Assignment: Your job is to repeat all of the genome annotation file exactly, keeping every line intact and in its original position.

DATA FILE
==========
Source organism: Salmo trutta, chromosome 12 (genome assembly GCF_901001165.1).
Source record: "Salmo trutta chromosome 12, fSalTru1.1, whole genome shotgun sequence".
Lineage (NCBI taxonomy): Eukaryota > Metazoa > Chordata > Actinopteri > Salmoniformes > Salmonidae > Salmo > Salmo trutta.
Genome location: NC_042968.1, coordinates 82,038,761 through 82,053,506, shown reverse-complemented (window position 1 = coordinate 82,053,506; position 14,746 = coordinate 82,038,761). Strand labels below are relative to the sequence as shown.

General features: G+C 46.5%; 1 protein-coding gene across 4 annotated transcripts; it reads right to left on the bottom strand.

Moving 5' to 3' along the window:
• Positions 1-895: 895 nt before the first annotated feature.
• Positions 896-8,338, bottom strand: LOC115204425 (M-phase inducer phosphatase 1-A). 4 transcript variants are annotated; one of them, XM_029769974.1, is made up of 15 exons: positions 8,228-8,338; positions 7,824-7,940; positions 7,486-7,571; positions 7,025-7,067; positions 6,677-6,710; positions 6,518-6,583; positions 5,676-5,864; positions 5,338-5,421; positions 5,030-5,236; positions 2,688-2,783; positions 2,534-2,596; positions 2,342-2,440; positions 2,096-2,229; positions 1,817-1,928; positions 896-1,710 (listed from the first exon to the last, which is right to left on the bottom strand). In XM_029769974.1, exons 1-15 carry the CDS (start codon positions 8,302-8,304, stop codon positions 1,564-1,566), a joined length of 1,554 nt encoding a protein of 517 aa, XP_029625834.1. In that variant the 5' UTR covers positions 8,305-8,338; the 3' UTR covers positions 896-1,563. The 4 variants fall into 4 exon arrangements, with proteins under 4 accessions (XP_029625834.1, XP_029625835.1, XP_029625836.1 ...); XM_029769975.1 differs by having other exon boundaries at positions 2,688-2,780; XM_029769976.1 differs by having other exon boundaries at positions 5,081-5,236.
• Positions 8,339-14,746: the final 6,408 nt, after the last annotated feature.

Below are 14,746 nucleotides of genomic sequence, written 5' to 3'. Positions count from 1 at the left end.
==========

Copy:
Source organism: Salmo trutta, chromosome 12 (genome assembly GCF_901001165.1).
Source record: "Salmo trutta chromosome 12, fSalTru1.1, whole genome shotgun sequence".
Lineage (NCBI taxonomy): Eukaryota > Metazoa > Chordata > Actinopteri > Salmoniformes > Salmonidae > Salmo > Salmo trutta.
Genome location: NC_042968.1, coordinates 82,038,761 through 82,053,506, shown reverse-complemented (window position 1 = coordinate 82,053,506; position 14,746 = coordinate 82,038,761). Strand labels below are relative to the sequence as shown.

General features: G+C 46.5%; 1 protein-coding gene across 4 annotated transcripts; it reads right to left on the bottom strand.

Moving 5' to 3' along the window:
• Positions 1-895: 895 nt before the first annotated feature.
• Positions 896-8,338, bottom strand: LOC115204425 (M-phase inducer phosphatase 1-A). 4 transcript variants are annotated; one of them, XM_029769974.1, is made up of 15 exons: positions 8,228-8,338; positions 7,824-7,940; positions 7,486-7,571; positions 7,025-7,067; positions 6,677-6,710; positions 6,518-6,583; positions 5,676-5,864; positions 5,338-5,421; positions 5,030-5,236; positions 2,688-2,783; positions 2,534-2,596; positions 2,342-2,440; positions 2,096-2,229; positions 1,817-1,928; positions 896-1,710 (listed from the first exon to the last, which is right to left on the bottom strand). In XM_029769974.1, exons 1-15 carry the CDS (start codon positions 8,302-8,304, stop codon positions 1,564-1,566), a joined length of 1,554 nt encoding a protein of 517 aa, XP_029625834.1. In that variant the 5' UTR covers positions 8,305-8,338; the 3' UTR covers positions 896-1,563. The 4 variants fall into 4 exon arrangements, with proteins under 4 accessions (XP_029625834.1, XP_029625835.1, XP_029625836.1 ...); XM_029769975.1 differs by having other exon boundaries at positions 2,688-2,780; XM_029769976.1 differs by having other exon boundaries at positions 5,081-5,236.
• Positions 8,339-14,746: the final 6,408 nt, after the last annotated feature.

Below are 14,746 nucleotides of genomic sequence, written 5' to 3'. Positions count from 1 at the left end.